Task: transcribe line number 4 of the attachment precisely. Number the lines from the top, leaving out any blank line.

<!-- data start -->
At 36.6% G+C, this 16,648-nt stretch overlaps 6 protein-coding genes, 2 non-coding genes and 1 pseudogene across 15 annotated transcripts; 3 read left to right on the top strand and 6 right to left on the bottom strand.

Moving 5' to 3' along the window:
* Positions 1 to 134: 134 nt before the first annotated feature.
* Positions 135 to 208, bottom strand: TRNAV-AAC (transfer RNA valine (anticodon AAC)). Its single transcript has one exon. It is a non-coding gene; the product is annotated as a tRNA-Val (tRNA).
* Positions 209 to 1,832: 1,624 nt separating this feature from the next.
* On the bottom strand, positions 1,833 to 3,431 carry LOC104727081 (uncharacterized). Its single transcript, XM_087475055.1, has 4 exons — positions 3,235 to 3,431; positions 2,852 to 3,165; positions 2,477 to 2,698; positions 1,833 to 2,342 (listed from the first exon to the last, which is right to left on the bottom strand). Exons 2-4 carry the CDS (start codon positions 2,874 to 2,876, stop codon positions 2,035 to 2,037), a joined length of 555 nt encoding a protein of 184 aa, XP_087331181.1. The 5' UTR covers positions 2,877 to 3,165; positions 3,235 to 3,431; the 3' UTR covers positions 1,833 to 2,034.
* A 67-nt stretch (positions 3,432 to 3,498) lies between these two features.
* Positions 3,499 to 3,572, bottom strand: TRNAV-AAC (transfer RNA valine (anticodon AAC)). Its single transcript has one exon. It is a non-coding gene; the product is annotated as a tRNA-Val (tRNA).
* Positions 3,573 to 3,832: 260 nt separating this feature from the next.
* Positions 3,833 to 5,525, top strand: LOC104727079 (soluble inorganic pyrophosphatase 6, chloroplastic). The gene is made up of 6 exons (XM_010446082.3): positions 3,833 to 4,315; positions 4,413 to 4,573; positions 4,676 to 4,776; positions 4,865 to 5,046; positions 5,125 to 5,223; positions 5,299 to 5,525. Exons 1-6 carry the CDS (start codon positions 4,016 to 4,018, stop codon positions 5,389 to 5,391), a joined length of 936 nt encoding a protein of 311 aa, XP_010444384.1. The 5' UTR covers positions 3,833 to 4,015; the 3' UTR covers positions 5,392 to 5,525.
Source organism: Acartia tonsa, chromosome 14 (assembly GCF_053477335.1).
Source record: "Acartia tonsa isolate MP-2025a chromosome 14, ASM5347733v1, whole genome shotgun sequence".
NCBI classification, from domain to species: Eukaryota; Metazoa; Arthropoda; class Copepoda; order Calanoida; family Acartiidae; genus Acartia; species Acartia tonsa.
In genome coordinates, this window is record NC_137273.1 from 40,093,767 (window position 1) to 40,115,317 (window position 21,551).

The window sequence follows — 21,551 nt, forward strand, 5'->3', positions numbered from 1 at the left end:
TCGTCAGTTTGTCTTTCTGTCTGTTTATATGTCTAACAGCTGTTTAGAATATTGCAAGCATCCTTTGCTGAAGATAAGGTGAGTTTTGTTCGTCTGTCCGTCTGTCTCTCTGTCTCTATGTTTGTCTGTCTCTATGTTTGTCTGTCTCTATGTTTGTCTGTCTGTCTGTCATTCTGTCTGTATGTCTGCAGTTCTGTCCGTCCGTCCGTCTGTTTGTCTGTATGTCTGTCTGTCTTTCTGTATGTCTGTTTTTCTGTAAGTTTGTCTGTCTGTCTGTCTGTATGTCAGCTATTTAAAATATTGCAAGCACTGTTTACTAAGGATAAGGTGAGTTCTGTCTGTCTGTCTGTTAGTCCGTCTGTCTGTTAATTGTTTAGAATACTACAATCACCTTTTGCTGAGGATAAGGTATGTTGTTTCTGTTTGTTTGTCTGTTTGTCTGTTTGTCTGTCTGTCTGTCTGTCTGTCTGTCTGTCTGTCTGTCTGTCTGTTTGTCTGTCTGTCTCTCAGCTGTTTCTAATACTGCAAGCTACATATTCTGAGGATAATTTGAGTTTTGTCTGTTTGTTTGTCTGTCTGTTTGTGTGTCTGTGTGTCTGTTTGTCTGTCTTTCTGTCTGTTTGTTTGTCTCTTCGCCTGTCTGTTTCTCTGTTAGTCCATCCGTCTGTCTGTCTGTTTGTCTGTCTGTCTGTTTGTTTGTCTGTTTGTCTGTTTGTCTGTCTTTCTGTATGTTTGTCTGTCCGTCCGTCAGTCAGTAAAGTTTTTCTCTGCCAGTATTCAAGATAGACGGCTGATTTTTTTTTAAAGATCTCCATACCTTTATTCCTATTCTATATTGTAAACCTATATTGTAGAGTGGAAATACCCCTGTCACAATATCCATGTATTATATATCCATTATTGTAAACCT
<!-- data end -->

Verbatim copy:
* Positions 135 to 208, bottom strand: TRNAV-AAC (transfer RNA valine (anticodon AAC)). Its single transcript has one exon. It is a non-coding gene; the product is annotated as a tRNA-Val (tRNA).